[TX] On a Deed of Trust, can Trustee and Beneficiary be related?

12 Replies

I am in talks with a local investment company to purchase an interest in one of their notes. However, looking at the Deed, the Trustee is listed as an individual, who is the owner of the investment company, while the beneficiary is listed as the investment company itself, which is a Texas LLC owned by the individual. My understanding is that these two should not be the same; however, I can see this being possible since an LLC is considered it's own separate legal entity. Is this correct?

No issue with it at all. The Trustee and the Beneficiary can even be the same person 

The Trustee can and often is changed with a simple Appointment of Substitute Trustee 

Originally posted by @Greg H. :

No issue with it at all. The Trustee and the Beneficiary can even be the same person 

The Trustee can and often is changed with a simple Appointment of Substitute Trustee 

 Highly recommend that the trustee and beneficiary NOT be the same person.  Unless you are supremely confident in understanding the requirements of the foreclosure process, hire a lawyer.

It's done routinely here.  When a loan is paid off it needs to be reconveyed.  Often the document for accomplishing that is a Substitution of Trustee and Reconveyance.  This document first substitutes the beneficiary as the trustee, then the trustee (now same as the beneficiary) reconveys the loan.  Two actions in one document.

Another power of a trustee is to foreclose, that is a very detailed process, best left to experienced folks.  In that case the beneficiary executes a Substitution of Trustee, removing the original trustee and replacing with a trustee experienced in foreclosure law.  

@Greg H. understood, just didn't want to leave it out there like that.

Account Closed Fascinating.  In TX, it is merely a Release of Lien by the lender.  Foreclosure can be pretty simple, BUT can get complex fast.

@Jerel Ehlert

I'm not an attorney, my knowledge is limited to having done this a whole bunch of times, and actually reading the documents I sign (unusual I know).  I'm an engineer by profession so like to get into the weeds when my money is involved.

Seems a deed of trust does exactly what it's name implies ... in exchange for a loan, the property owner deeds (conveys) legal (not equitable) title to a trust, giving the trustee specific powers, namely, the power of sale if default, and power to (re)convey when debt is satisfied, and probably other powers.  Who the trustee is is left entirely to the beneficiary, my understanding without reading the code is that a trustee can be anybody 18 or over, including the beneficiary.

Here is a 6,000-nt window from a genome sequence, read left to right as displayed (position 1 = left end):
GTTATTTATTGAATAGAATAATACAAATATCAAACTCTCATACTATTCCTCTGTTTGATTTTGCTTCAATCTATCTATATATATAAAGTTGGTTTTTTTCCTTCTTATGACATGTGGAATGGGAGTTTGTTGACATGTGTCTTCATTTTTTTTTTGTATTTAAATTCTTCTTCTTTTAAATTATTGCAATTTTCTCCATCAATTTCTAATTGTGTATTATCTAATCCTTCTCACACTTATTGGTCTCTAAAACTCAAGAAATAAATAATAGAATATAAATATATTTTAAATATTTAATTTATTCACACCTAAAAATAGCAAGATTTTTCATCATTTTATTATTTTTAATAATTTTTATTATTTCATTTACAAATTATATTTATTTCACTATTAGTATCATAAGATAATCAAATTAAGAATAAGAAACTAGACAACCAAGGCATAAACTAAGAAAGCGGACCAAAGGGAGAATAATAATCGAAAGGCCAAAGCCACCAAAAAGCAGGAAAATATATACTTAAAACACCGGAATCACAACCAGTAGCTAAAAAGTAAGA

I view a deed of trust much the same as a land trust, or estate planning trust, inasmuch as the interaction between the trustor, trustee and beneficiary is considered. Probably not exactly right but a helpful tool in understanding how a DOT works.

I've seen a release of lien in CA, but not for a deed of trust.  That document seems to be reserved for involuntary liens, like for example a judgment lien.

Foreclosure under a deed of trust is of course non judicial, and is spelled out very specifically in the code, so in that sense is simple, but very detailed.  Unless of course the foreclosure is contested in court, in which case all hell can break lose.

I know TX is a deed of trust state.  I'm wondering why there is a difference between the two states as to how a deed of trust operates ... any idea?

Account Closed

A good friend of mine owns a title company and when he is doing a closing for first time buyers he refers to the Deed of Trust as the "you pay you stay document". The DOT secures the mortgage/note and outlines the foreclosure process in Texas. Notes are not recorded in Texas(they can be but as a matter of practice they are not)

Normally the foreclosure process is very simple and straightforward in Texas and can be accomplished in as little as 41 days is the timing is perfect(Foreclosures only happen one day per month in Texas, the first Tuesday).  The typical issue that arises is bankruptcy where I have been involved in one that drug on for 2 years

@Greg H.

A DOT secures a note, OR, a mortgage secures a note, a DOT does not secure both a mortgage and a Note.

In CA, the DOT does not outline the foreclosure, the Civil Code does.

In CA, a non-judicial foreclosure takes 3 months + 21 days, IF, no bankruptcy

In CA, a re conveyance terminates a loan.

In TX, a lien release terminates a loan.

In both states a deed of trust is used.  How is it a different document is used in each state to terminate a loan, i guess is my question.  Not a big deal at all, just wondering.

Account Closed

I am well aware.  We have notes in Texas but most people refer to is as a mortgage so I was trying  avoid confusion 

Texas uses a release of lien when the loan has been satisfied 

While TX statutes say a foreclosure can take place in as little as 41 days if timed correctly, if the borrower is a consumer you will likely violate CFPB regulations.  Figure 6 to 9 months for consumer foreclosures.

Originally posted by @Jerel Ehlert :

While TX statutes say a foreclosure can take place in as little as 41 days if timed correctly, if the borrower is a consumer you will likely violate CFPB regulations.  Figure 6 to 9 months for consumer foreclosures.

 My understanding is the 120 days only applies to Servicers of over 5000 loans correct?